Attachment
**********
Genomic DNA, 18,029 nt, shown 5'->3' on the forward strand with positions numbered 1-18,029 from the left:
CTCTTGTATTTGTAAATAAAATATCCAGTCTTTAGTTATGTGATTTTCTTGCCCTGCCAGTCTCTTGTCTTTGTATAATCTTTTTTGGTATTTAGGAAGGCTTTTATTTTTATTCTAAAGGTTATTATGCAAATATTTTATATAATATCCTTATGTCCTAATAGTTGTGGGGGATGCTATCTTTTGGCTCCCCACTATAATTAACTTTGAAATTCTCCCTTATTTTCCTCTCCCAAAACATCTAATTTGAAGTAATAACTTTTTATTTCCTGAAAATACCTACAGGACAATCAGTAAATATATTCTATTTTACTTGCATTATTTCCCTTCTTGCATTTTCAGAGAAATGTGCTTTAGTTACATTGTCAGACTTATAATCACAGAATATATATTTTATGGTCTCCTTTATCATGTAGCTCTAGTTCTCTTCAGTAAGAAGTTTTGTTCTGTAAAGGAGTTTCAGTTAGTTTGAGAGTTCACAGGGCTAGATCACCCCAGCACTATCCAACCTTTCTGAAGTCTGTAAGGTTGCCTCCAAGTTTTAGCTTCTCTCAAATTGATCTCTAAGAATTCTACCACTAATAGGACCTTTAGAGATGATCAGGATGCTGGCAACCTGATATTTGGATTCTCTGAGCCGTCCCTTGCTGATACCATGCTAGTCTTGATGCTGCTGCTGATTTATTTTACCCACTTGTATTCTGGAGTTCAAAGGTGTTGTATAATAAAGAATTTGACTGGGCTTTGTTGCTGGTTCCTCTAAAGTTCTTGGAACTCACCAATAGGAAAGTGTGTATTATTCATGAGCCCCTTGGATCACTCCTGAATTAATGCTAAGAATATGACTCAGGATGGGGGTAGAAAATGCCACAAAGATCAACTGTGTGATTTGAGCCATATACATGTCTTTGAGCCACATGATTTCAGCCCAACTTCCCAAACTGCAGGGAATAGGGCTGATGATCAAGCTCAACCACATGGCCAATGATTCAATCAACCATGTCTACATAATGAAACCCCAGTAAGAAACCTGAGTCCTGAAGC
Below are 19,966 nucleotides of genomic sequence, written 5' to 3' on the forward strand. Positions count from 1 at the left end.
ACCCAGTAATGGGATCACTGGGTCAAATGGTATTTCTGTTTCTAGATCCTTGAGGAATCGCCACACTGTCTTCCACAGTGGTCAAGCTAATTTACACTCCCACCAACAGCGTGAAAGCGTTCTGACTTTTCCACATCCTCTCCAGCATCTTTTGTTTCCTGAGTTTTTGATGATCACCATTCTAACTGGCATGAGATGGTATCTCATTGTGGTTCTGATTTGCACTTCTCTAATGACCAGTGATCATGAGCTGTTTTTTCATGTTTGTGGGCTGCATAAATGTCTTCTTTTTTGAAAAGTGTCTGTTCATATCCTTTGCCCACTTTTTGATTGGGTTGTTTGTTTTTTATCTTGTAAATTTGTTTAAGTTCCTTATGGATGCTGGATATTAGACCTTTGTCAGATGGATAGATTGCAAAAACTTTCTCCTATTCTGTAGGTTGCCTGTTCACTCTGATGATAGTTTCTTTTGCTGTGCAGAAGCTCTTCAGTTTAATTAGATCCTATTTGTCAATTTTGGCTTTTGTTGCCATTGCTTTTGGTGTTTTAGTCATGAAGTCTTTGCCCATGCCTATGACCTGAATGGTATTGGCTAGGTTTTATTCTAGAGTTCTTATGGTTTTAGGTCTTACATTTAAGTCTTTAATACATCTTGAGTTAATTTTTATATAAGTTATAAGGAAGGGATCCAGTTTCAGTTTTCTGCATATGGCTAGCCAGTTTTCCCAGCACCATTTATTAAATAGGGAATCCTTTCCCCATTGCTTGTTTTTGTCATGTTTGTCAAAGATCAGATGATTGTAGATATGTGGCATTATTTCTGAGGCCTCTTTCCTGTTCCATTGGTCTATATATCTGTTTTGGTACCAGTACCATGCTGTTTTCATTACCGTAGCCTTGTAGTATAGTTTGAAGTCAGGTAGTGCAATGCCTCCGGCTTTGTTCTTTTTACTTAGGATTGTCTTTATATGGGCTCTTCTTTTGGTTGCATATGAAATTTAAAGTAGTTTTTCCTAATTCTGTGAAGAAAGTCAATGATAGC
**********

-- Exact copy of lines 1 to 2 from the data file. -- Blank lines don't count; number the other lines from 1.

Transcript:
Genomic DNA, 18,029 nt, shown 5'->3' on the forward strand with positions numbered 1-18,029 from the left:
CTCTTGTATTTGTAAATAAAATATCCAGTCTTTAGTTATGTGATTTTCTTGCCCTGCCAGTCTCTTGTCTTTGTATAATCTTTTTTGGTATTTAGGAAGGCTTTTATTTTTATTCTAAAGGTTATTATGCAAATATTTTATATAATATCCTTATGTCCTAATAGTTGTGGGGGATGCTATCTTTTGGCTCCCCACTATAATTAACTTTGAAATTCTCCCTTATTTTCCTCTCCCAAAACATCTAATTTGAAGTAATAACTTTTTATTTCCTGAAAATACCTACAGGACAATCAGTAAATATATTCTATTTTACTTGCATTATTTCCCTTCTTGCATTTTCAGAGAAATGTGCTTTAGTTACATTGTCAGACTTATAATCACAGAATATATATTTTATGGTCTCCTTTATCATGTAGCTCTAGTTCTCTTCAGTAAGAAGTTTTGTTCTGTAAAGGAGTTTCAGTTAGTTTGAGAGTTCACAGGGCTAGATCACCCCAGCACTATCCAACCTTTCTGAAGTCTGTAAGGTTGCCTCCAAGTTTTAGCTTCTCTCAAATTGATCTCTAAGAATTCTACCACTAATAGGACCTTTAGAGATGATCAGGATGCTGGCAACCTGATATTTGGATTCTCTGAGCCGTCCCTTGCTGATACCATGCTAGTCTTGATGCTGCTGCTGATTTATTTTACCCACTTGTATTCTGGAGTTCAAAGGTGTTGTATAATAAAGAATTTGACTGGGCTTTGTTGCTGGTTCCTCTAAAGTTCTTGGAACTCACCAATAGGAAAGTGTGTATTATTCATGAGCCCCTTGGATCACTCCTGAATTAATGCTAAGAATATGACTCAGGATGGGGGTAGAAAATGCCACAAAGATCAACTGTGTGATTTGAGCCATATACATGTCTTTGAGCCACATGATTTCAGCCCAACTTCCCAAACTGCAGGGAATAGGGCTGATGATCAAGCTCAACCACATGGCCAATGATTCAATCAACCATGTCTACATAATGAAACCCCAGTAAGAAACCTGAGTCCTGAAGC